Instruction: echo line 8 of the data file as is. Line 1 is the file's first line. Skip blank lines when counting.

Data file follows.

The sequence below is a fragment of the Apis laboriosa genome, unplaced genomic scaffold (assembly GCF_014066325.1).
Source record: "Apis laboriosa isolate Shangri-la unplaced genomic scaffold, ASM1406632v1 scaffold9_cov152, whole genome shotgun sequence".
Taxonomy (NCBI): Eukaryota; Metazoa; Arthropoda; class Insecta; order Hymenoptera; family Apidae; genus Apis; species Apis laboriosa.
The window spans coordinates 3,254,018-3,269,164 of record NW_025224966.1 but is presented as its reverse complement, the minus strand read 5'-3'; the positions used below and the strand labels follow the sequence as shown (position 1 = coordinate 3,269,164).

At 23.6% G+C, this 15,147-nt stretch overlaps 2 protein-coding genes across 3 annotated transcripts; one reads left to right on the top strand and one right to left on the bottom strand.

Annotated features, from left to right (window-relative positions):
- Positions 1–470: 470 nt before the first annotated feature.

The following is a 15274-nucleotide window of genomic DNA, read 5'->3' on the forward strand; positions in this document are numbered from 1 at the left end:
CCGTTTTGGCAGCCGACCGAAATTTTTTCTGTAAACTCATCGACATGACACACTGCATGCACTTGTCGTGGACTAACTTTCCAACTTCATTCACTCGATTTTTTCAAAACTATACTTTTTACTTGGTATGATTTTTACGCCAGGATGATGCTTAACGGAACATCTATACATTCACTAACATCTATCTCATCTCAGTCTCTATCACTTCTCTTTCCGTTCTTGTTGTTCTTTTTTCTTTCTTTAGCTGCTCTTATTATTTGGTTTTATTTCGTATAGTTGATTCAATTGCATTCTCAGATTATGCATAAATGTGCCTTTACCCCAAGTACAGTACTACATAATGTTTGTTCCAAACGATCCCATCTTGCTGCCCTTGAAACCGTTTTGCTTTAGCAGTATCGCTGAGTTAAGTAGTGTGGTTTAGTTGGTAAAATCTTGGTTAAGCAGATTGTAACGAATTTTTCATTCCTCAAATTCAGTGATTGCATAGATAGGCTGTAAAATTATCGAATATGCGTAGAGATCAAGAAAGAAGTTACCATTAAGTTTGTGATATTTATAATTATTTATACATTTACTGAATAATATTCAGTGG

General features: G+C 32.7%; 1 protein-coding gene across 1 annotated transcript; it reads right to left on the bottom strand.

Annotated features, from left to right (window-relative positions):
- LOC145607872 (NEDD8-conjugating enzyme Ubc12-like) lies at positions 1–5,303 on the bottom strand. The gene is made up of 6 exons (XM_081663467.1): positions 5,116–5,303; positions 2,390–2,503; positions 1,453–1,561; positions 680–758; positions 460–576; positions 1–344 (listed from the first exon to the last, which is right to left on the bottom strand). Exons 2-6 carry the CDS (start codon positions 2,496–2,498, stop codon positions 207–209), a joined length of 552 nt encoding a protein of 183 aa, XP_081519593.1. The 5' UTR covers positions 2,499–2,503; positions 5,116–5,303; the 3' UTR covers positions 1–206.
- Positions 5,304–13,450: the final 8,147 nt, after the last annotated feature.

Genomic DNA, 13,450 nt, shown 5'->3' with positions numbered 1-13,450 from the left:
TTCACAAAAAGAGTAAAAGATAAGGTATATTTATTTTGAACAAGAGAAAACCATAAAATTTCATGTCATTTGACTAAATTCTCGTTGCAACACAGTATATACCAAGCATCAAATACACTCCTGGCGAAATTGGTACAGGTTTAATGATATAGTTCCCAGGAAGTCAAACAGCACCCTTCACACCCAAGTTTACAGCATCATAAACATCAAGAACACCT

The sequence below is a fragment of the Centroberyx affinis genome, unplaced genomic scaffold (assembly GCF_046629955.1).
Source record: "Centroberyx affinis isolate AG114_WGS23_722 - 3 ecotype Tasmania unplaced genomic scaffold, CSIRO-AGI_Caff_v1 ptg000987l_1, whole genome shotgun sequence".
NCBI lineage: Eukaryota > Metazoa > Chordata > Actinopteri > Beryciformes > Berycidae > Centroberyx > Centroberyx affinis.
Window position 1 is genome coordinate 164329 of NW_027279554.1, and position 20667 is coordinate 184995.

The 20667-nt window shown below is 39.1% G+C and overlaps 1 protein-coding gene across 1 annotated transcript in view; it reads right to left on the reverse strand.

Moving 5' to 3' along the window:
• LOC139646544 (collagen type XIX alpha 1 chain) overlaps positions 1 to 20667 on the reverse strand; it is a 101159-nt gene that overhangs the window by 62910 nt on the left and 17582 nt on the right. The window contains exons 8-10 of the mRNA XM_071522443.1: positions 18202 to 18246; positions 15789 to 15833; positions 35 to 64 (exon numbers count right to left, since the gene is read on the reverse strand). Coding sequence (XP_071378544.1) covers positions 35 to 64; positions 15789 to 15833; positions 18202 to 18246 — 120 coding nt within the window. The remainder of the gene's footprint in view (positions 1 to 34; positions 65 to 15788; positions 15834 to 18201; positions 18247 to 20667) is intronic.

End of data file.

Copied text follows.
The following is a 15274-nucleotide window of genomic DNA, read 5'->3' on the forward strand; positions in this document are numbered from 1 at the left end: